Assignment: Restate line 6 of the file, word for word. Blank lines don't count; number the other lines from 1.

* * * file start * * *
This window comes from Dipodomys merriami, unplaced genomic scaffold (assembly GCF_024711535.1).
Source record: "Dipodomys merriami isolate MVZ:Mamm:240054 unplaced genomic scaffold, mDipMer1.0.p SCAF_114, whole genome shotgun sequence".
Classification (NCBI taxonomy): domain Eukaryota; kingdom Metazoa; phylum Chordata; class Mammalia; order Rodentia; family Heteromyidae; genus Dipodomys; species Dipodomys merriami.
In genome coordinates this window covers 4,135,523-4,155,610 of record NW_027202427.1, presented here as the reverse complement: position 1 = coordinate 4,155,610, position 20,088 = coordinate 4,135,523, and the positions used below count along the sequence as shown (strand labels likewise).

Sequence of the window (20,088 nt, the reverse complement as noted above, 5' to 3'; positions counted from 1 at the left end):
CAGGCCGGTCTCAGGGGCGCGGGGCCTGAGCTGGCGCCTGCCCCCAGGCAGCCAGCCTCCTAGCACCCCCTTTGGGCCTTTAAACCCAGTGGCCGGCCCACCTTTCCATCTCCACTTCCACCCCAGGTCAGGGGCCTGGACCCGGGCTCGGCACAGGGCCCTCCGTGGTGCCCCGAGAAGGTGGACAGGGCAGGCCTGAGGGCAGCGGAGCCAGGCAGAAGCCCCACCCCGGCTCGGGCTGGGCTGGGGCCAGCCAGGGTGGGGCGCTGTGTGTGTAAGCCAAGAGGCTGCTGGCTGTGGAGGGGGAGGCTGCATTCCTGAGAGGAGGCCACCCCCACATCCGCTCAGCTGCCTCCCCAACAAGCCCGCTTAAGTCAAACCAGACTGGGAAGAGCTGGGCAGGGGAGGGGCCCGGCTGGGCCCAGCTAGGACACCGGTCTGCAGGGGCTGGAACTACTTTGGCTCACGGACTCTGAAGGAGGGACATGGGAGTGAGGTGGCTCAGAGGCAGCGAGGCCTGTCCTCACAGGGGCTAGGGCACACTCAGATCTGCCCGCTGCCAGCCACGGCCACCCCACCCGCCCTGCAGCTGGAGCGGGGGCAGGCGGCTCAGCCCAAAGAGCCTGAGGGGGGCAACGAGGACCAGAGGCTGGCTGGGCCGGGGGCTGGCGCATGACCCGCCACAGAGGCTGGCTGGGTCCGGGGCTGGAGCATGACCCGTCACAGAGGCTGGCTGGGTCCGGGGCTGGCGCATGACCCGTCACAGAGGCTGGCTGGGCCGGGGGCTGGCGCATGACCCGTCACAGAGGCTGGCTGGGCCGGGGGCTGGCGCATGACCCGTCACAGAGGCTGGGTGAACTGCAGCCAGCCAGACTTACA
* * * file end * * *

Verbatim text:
CAGGCCGGTCTCAGGGGCGCGGGGCCTGAGCTGGCGCCTGCCCCCAGGCAGCCAGCCTCCTAGCACCCCCTTTGGGCCTTTAAACCCAGTGGCCGGCCCACCTTTCCATCTCCACTTCCACCCCAGGTCAGGGGCCTGGACCCGGGCTCGGCACAGGGCCCTCCGTGGTGCCCCGAGAAGGTGGACAGGGCAGGCCTGAGGGCAGCGGAGCCAGGCAGAAGCCCCACCCCGGCTCGGGCTGGGCTGGGGCCAGCCAGGGTGGGGCGCTGTGTGTGTAAGCCAAGAGGCTGCTGGCTGTGGAGGGGGAGGCTGCATTCCTGAGAGGAGGCCACCCCCACATCCGCTCAGCTGCCTCCCCAACAAGCCCGCTTAAGTCAAACCAGACTGGGAAGAGCTGGGCAGGGGAGGGGCCCGGCTGGGCCCAGCTAGGACACCGGTCTGCAGGGGCTGGAACTACTTTGGCTCACGGACTCTGAAGGAGGGACATGGGAGTGAGGTGGCTCAGAGGCAGCGAGGCCTGTCCTCACAGGGGCTAGGGCACACTCAGATCTGCCCGCTGCCAGCCACGGCCACCCCACCCGCCCTGCAGCTGGAGCGGGGGCAGGCGGCTCAGCCCAAAGAGCCTGAGGGGGGCAACGAGGACCAGAGGCTGGCTGGGCCGGGGGCTGGCGCATGACCCGCCACAGAGGCTGGCTGGGTCCGGGGCTGGAGCATGACCCGTCACAGAGGCTGGCTGGGTCCGGGGCTGGCGCATGACCCGTCACAGAGGCTGGCTGGGCCGGGGGCTGGCGCATGACCCGTCACAGAGGCTGGCTGGGCCGGGGGCTGGCGCATGACCCGTCACAGAGGCTGGGTGAACTGCAGCCAGCCAGACTTACA